What do they have in its place?
They have time. They have time to have lunch or they have time to do a photoshoot, time to do everything. Time is our structure in a way. It's limited, but it's also infinite. I haven't used a clock for so long. Or a calendar, or a date. Although we've been looking at dates more than ever. Just to make sure we're at the right place at the right time. We have projects in places—I guess if we didn't go there they wouldn't happen. Got to keep a grip on that. Which involves somewhat looking at time. But also dates. It's true. One thing I've realized lately is that chilling is really important.
Does politics affect your life?
Not at all. Not for a moment. I don't have time to draw things out. And politics seems so epically drawn out. It’s like a chase for something… Harmony? No. I don't know what politics is chasing. But it seems like a mad scramble for something.
The general objective is that everybody has a chance of equality.
Sure, but we can have that if we use our own brains. And not rely on some cunt to take all your money, basically. Because that's what it seems like they do. We can be happy with dirt roads or potholes or whatever it is, because you just ride around them.
Every human has a responsibility to themselves. Even before they have a responsibility to a community. If they can sort themselves out, they can be excellent for the community as well. And if everyone is excellent in the community, then you get an excellent community. It's basic stuff. That's what’s confusing as to what's going on, in politics and fashion. What the fuck is a lot of this about? We don't even know! But we get stuck in it, or dragged into it.
What is going on in fashion?
I'm not sure. So much fashion is just about money. So much content is just about selling some shit. And we understand the potential of commerce, but it's not a driving force for us. Actually interesting additions to the fabric of life can happen with big companies. They have a responsibility to understand that as well, because they can change the way things work.
I was thinking some time ago about community in regards to the fashion field, where things that happen at the street level, completely divorced from commerce, are completely entrenched in community. There is no money, but there is a visibility, and this feeds the community. Then as commerce enters the equation, there are brands, which I would see PAM as a part of, that have a community aspect that is very visible, and a feedback loop where it re-enters the label. Over many years, the people you make it for respond in a certain way, which you respond back to, and it evolves like that. But at the higher level, with luxury labels, we see a pattern where they are actively removing any visible sense of community from their brand. It has to exist, in the collective conscious, as something bigger, better, more prestigious, than people on the street. This is an aspirational picture, and a deeply intentional one. So what is your idea of aspiration?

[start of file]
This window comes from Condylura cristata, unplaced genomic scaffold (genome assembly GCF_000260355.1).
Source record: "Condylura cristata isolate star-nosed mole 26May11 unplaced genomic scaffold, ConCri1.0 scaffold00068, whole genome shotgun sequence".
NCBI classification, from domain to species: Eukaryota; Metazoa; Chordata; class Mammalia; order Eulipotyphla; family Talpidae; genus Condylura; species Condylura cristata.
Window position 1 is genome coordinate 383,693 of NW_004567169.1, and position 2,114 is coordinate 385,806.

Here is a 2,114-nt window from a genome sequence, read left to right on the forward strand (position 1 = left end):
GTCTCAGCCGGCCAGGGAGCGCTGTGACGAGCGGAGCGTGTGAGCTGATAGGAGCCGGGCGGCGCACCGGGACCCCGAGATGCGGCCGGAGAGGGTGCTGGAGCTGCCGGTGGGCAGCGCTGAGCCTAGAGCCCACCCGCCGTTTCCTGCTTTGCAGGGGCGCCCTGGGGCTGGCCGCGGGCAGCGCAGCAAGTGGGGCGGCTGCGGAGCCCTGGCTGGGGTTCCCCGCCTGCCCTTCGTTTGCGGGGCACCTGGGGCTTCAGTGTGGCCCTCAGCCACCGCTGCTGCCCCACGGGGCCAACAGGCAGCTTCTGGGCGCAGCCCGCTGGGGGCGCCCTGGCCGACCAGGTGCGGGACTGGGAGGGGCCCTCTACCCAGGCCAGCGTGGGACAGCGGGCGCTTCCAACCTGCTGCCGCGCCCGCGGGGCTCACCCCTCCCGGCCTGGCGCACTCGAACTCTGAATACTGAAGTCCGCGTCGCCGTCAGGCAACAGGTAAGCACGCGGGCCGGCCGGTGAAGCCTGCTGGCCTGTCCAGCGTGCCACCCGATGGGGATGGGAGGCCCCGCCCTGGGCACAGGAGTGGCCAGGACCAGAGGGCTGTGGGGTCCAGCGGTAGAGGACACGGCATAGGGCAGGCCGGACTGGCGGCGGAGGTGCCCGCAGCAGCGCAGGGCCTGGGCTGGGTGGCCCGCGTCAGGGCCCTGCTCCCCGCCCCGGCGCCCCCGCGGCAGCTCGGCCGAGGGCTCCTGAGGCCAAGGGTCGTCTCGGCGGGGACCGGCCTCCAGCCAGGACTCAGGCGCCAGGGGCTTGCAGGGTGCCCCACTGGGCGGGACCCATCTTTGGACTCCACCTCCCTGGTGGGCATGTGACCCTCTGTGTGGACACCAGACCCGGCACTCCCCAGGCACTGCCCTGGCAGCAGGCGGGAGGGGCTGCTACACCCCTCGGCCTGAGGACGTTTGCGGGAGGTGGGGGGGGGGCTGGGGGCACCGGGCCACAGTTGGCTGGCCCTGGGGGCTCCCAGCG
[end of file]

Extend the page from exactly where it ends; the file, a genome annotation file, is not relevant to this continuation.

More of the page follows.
That's where the muse come in. The muse becomes important because you need to speak to someone. I don't want to stand on a pedestal and address people in monologue. I want to have a good conversation. The muse doesn't move around so much. The muse is—it's actually people like Biscuit. Biscuit's a pretty good feeling. Forest spirits. Humans that glow. And they glow humanity. But they also glow the universe. And they float. And they don't get stuck in issues and problems. And they move freely. They don't care, or they don't have cares. I'm not saying that Biscuit is all of these things, but he stands for a lot of these things, in my mind, as a visual cue. So then the visual cue becomes the muse. It comes down to a question of who you want to converse with, and where does the conversation lead. That's communication.
“Everyone is entitled to do whatever they want, and that is an attainable privilege.”
So in this case, for many years you've made concrete statements that go outwards, with the various ranges over the years, that are really tied to subculture, art history, and folk movements.